Insider Movements: Biblically Incredible or Incredibly Brilliant by Jeff Morton is a must read for anyone involved in ministry and missions to Muslims or anyone involved in supporting missionaries overseas (which should include the whole Church). The issues here are of paramount importance. As a worker among Muslims, I have seen the dramatic influence of Insider Movement methodology at work. Jeff Morton's book is a balanced presentation and critique of Insider Movements. It is not an angry diatribe or a weighty academic study as some may characterize Chrislam: How Missionaries are Promoting an Islamized Gospel. It is an accessible, practical, and persuasive explanation and evaluation of what is going on in most missions to Muslims around the world.

Insider Movements are defined in different ways but a basic description within Muslim Ministry would be a multiplication of Muslim converts who remain inside the religion of Islam so as to not lose their cultural identity. This missiological model has become increasingly popular, especially in missions to Muslims, where it seems the majority of missionaries have been influenced by Insider Movement methodology. Yet few outside of the world of ministry to Muslims are aware of this approach. This book is a timely interaction with the foundations and practices of Insider Movements.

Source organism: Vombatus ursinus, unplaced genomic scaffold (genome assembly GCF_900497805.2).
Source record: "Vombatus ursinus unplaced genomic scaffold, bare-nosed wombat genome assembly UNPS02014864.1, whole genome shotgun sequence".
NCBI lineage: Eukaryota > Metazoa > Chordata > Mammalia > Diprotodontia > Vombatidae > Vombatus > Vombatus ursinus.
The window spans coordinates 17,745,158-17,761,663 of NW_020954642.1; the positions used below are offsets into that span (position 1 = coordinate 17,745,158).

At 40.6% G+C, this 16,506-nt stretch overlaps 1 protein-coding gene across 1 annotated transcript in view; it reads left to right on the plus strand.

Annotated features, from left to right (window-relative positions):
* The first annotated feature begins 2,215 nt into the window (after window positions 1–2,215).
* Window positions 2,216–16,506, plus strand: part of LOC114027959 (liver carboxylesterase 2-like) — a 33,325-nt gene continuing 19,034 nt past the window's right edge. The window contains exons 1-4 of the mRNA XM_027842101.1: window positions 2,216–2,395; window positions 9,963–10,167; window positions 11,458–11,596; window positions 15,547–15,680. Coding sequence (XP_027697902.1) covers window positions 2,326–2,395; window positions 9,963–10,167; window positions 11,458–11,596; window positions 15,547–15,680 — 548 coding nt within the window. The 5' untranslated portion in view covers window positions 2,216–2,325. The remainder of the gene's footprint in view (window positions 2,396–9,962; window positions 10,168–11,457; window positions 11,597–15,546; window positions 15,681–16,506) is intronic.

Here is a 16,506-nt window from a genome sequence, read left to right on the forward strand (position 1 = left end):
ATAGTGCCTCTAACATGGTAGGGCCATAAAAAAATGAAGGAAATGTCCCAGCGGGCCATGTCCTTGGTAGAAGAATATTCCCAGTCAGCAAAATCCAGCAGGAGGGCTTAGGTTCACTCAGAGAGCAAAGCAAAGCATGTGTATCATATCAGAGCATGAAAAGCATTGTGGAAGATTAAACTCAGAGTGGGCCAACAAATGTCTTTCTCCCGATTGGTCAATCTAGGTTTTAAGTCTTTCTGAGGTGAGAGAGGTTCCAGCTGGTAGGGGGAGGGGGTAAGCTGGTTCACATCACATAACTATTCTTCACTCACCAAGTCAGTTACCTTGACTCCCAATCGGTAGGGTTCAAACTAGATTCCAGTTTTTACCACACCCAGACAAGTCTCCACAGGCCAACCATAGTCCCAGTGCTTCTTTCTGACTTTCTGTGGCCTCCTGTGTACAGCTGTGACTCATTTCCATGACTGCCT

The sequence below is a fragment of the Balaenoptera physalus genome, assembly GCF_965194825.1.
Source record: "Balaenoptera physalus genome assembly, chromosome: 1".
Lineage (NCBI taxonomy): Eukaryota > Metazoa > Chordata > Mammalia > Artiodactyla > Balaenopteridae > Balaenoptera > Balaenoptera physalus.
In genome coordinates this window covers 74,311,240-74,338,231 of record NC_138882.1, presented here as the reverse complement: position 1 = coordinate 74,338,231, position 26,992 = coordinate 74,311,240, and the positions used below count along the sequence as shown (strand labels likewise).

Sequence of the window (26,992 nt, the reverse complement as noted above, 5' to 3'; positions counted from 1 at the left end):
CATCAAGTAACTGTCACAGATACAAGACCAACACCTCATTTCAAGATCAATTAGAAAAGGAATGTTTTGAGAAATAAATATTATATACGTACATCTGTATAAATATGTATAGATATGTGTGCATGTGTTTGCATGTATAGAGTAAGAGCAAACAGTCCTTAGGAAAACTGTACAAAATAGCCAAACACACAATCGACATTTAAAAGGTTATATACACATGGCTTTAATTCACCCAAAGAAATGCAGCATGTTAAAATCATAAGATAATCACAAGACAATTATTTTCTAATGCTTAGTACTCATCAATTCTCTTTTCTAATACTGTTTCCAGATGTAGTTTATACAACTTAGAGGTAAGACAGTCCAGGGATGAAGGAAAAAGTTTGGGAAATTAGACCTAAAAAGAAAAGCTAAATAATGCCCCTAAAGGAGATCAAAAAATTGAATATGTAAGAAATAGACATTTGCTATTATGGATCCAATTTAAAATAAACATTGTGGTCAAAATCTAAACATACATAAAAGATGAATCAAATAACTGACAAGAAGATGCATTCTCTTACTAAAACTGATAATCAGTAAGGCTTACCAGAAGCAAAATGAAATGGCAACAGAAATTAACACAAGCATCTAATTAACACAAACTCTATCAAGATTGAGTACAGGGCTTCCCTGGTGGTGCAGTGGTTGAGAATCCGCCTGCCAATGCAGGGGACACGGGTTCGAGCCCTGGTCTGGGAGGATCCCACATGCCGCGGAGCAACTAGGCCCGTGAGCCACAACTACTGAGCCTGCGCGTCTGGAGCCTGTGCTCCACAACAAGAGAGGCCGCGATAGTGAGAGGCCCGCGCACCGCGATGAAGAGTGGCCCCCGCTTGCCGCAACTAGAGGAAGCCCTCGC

Jeff Morton has produced an excellent and concise evaluation of Insider Movements and the methodology surrounding them. The writing remains clear, engaging, and even entertaining in the midst of bringing important exegetical, theological, and academic approaches to bear. Morton brings a careful and well balanced critique of the the thinking, theological processes, and strategies of Insider Movements by evaluating primarily the Theology of Religions present within the method. The majority and finest part of the book interacts with the scriptural basis of the IM position. Morton educates, evaluates, and persuades with great fluidity and maintains a smooth progression of ideas and evaluations, building his case carefully from the basis of scripture.